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What to Know About the New COVID Vaccine From Sanofi-GSK

The companies said the vaccine was highly effective in clinical trials. Here's what we know about it now, and when it could be available.

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Sarah Tew/CNET

Last week, Sanofi and GSK (GlaxoSmithKline) announced that their COVID-19 vaccine is highly effective -- as high as 100% against hospitalization, according to the results of a clinical trial shared by the companies. It's also effective as a booster, and Sanofi and GSK said the vaccine will be submitted to the US Food and Drug Administration as well as European regulators for use as a primary COVID-19 vaccine series and a booster. 

As the US Centers for Disease Control and Prevention loosens the mask guidance for the majority of the country, and the Biden administration increases focus on COVID-19 treatment with initiatives like Test to Treat, infection prevention remains an imperative part of the fight against COVID-19. 

Here's what we know about the Sanofi-GSK vaccine -- one of many being developed that researchers hope might add to the world's arsenal. 

Is the Sanofi-GSK vaccine available yet? 

No. The two European companies last week issued a press release with promising results of a Phase 3 clinical trial on its vaccine (to be called Vidprevtyn) and also said they're "in discussion" with regulators at the FDA and in Europe, with plans to submit data for authorization or approval.

In order for a vaccine to become available for use in the US under emergency use authorization, given in public health emergencies like a global pandemic, the FDA must first go over safety and effectiveness data from clinical trials. Right now, there's no timeline for when the Sanofi-GSK vaccine will be reviewed by the FDA. 

Can the vaccine be used as a booster after a different COVID vaccine?

If given authorization/approval, yes. GSK and Sanofi said they plan to submit data on the vaccine as a booster to regulators as well as the primary series.

If the primary series ends up being authorized by the FDA, people may be able to receive the vaccine as a booster dose following a shot of Johnson & Johnson or two shots of Pfizer or Moderna. For booster doses of the three currently available vaccines in the US -- Pfizer, Moderna and Johnson & Johnson -- the FDA has authorized a "mix and match" approach.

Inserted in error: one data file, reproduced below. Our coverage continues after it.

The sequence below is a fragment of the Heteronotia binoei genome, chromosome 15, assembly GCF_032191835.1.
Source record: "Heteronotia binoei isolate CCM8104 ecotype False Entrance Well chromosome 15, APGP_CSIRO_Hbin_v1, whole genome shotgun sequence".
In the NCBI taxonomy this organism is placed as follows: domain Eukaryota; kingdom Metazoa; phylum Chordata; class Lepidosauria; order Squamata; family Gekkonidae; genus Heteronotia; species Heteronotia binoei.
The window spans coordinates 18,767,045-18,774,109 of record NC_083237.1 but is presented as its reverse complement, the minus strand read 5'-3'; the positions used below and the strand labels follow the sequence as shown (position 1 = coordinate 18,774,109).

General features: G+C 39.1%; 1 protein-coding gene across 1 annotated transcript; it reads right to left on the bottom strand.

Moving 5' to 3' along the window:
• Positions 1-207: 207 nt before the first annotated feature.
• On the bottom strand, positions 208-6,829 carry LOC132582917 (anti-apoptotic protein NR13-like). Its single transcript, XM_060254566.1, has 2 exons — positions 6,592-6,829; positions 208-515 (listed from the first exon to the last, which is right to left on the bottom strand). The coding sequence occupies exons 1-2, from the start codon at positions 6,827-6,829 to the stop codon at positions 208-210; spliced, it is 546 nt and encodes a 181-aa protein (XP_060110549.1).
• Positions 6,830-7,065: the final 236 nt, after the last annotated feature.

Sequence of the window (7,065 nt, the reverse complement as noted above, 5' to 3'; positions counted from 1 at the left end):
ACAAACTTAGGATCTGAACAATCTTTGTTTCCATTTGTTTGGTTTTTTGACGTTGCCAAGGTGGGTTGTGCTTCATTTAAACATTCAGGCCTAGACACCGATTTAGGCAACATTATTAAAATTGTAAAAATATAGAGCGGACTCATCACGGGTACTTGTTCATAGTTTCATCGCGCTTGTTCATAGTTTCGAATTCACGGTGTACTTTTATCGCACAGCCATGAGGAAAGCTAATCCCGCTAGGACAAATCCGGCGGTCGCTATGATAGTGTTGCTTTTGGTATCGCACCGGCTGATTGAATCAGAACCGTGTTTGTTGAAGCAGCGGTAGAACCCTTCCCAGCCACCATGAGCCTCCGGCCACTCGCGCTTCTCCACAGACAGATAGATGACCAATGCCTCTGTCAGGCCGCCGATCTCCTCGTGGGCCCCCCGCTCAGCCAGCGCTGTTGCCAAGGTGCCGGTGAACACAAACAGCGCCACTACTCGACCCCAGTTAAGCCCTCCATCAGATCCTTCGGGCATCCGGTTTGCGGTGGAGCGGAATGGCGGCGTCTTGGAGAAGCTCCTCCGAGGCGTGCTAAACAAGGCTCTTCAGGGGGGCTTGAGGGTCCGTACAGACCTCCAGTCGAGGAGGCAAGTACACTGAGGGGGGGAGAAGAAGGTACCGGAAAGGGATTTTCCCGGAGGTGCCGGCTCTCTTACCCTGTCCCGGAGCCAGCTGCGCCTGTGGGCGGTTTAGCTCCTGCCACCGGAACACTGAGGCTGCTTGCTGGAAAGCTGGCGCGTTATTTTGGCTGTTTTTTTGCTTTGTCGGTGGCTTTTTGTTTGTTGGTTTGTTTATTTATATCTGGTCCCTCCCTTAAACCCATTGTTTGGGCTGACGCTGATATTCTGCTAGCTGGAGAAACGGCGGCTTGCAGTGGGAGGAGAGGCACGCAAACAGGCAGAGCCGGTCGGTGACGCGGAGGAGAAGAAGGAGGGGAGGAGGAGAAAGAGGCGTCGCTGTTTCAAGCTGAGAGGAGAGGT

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Andriy Onufriyenko/Getty Images

How is the Sanofi-GSK vaccine different?

The primary vaccine series is a two-dose vaccine, like Pfizer's and Moderna's. What sets it apart from vaccines available now is that it uses a different technology than the mRNA vaccines (Pfizer's and Moderna's) or viral vector vaccines (Johnson & Johnson's). The Sanofi-GSK vaccine is a protein-based vaccine, which is a common type of vaccine that's been in use for many years for shingles, hepatitis and more

For some people who are hesitant about the mRNA vaccine technology (which doesn't contain any live virus but instead has instructions for our cells on how to build immunity), having a COVID vaccine option that uses technology that's been around for years may offer peace of mind and more choice.

Read more: Here's How Long Your COVID Vaccine Booster Provides Protection 

How effective is the vaccine? Is it really 100% effective?

The companies said that, in a clinical trial, two doses of its vaccine as a primary series offers serious protection: 75% efficacy against moderate or severe disease, nearly 58% against symptomatic COVID-19 and 100% efficacy against hospitalization. 

As The New York Times reported, the number of COVID-19 infections in the trial was small, and the vaccine's efficacy may have been lower in a larger trial. Full results on the vaccine as a primary series and as a booster will be published later this year, Sanofi and GSK said. 

No matter how protective and effective, no vaccine is 100% effective when it starts rolling out to millions and millions of people.

Is the Sanofi-GSK vaccine the only new one being developed?

No. The makers of Novavax, a similar vaccine, submitted data for authorization to the FDA last month. In January, Moderna and Pfizer announced they were working on omicron-specific COVID-19 vaccines. There are also other COVID-19 vaccines in various stages of development around the world.

As Dr. Anthony Fauci alluded to at a press briefing Wednesday, moving forward, public health agencies might put more research efforts towards a universal COVID-19 vaccine that can work against multiple variants, as opposed to focusing on vaccines that are based on earlier strains of the virus. One pan-coronavirus vaccine, developed by scientists with the US Army, is being tested and might have the potential to work against future strains of the coronavirus.

The information contained in this article is for educational and informational purposes only and is not intended as health or medical advice. Always consult a physician or other qualified health provider regarding any questions you may have about a medical condition or health objectives.